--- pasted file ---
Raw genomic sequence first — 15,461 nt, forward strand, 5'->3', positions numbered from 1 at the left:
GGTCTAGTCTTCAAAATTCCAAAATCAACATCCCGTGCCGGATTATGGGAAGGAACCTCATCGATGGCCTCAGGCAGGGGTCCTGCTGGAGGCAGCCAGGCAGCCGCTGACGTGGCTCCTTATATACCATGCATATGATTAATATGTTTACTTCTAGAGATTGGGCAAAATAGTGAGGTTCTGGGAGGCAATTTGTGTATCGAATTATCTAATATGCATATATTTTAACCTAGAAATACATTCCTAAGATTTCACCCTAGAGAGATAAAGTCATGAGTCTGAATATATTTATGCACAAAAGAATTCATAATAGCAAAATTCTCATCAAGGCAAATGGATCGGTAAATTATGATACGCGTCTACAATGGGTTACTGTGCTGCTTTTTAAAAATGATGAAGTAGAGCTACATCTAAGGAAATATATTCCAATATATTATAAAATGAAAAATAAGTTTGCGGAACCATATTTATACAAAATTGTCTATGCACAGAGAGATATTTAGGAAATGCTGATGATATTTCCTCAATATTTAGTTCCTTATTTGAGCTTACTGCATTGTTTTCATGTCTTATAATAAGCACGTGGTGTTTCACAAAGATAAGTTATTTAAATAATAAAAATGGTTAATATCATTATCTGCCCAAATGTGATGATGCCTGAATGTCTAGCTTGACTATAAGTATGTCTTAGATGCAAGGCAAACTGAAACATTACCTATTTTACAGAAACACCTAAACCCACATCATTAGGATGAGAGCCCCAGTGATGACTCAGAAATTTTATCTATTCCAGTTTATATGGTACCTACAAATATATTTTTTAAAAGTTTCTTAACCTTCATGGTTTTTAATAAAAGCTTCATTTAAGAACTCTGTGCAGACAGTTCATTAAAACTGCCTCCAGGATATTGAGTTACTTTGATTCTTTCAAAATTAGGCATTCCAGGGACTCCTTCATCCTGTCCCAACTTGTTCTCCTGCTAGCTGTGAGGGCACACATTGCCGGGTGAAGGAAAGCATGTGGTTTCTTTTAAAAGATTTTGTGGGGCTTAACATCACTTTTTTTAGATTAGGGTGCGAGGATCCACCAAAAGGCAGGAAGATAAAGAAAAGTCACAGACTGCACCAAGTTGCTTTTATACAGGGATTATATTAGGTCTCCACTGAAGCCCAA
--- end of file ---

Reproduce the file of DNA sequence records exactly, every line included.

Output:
Raw genomic sequence first — 15,461 nt, forward strand, 5'->3', positions numbered from 1 at the left:
GGTCTAGTCTTCAAAATTCCAAAATCAACATCCCGTGCCGGATTATGGGAAGGAACCTCATCGATGGCCTCAGGCAGGGGTCCTGCTGGAGGCAGCCAGGCAGCCGCTGACGTGGCTCCTTATATACCATGCATATGATTAATATGTTTACTTCTAGAGATTGGGCAAAATAGTGAGGTTCTGGGAGGCAATTTGTGTATCGAATTATCTAATATGCATATATTTTAACCTAGAAATACATTCCTAAGATTTCACCCTAGAGAGATAAAGTCATGAGTCTGAATATATTTATGCACAAAAGAATTCATAATAGCAAAATTCTCATCAAGGCAAATGGATCGGTAAATTATGATACGCGTCTACAATGGGTTACTGTGCTGCTTTTTAAAAATGATGAAGTAGAGCTACATCTAAGGAAATATATTCCAATATATTATAAAATGAAAAATAAGTTTGCGGAACCATATTTATACAAAATTGTCTATGCACAGAGAGATATTTAGGAAATGCTGATGATATTTCCTCAATATTTAGTTCCTTATTTGAGCTTACTGCATTGTTTTCATGTCTTATAATAAGCACGTGGTGTTTCACAAAGATAAGTTATTTAAATAATAAAAATGGTTAATATCATTATCTGCCCAAATGTGATGATGCCTGAATGTCTAGCTTGACTATAAGTATGTCTTAGATGCAAGGCAAACTGAAACATTACCTATTTTACAGAAACACCTAAACCCACATCATTAGGATGAGAGCCCCAGTGATGACTCAGAAATTTTATCTATTCCAGTTTATATGGTACCTACAAATATATTTTTTAAAAGTTTCTTAACCTTCATGGTTTTTAATAAAAGCTTCATTTAAGAACTCTGTGCAGACAGTTCATTAAAACTGCCTCCAGGATATTGAGTTACTTTGATTCTTTCAAAATTAGGCATTCCAGGGACTCCTTCATCCTGTCCCAACTTGTTCTCCTGCTAGCTGTGAGGGCACACATTGCCGGGTGAAGGAAAGCATGTGGTTTCTTTTAAAAGATTTTGTGGGGCTTAACATCACTTTTTTTAGATTAGGGTGCGAGGATCCACCAAAAGGCAGGAAGATAAAGAAAAGTCACAGACTGCACCAAGTTGCTTTTATACAGGGATTATATTAGGTCTCCACTGAAGCCCAA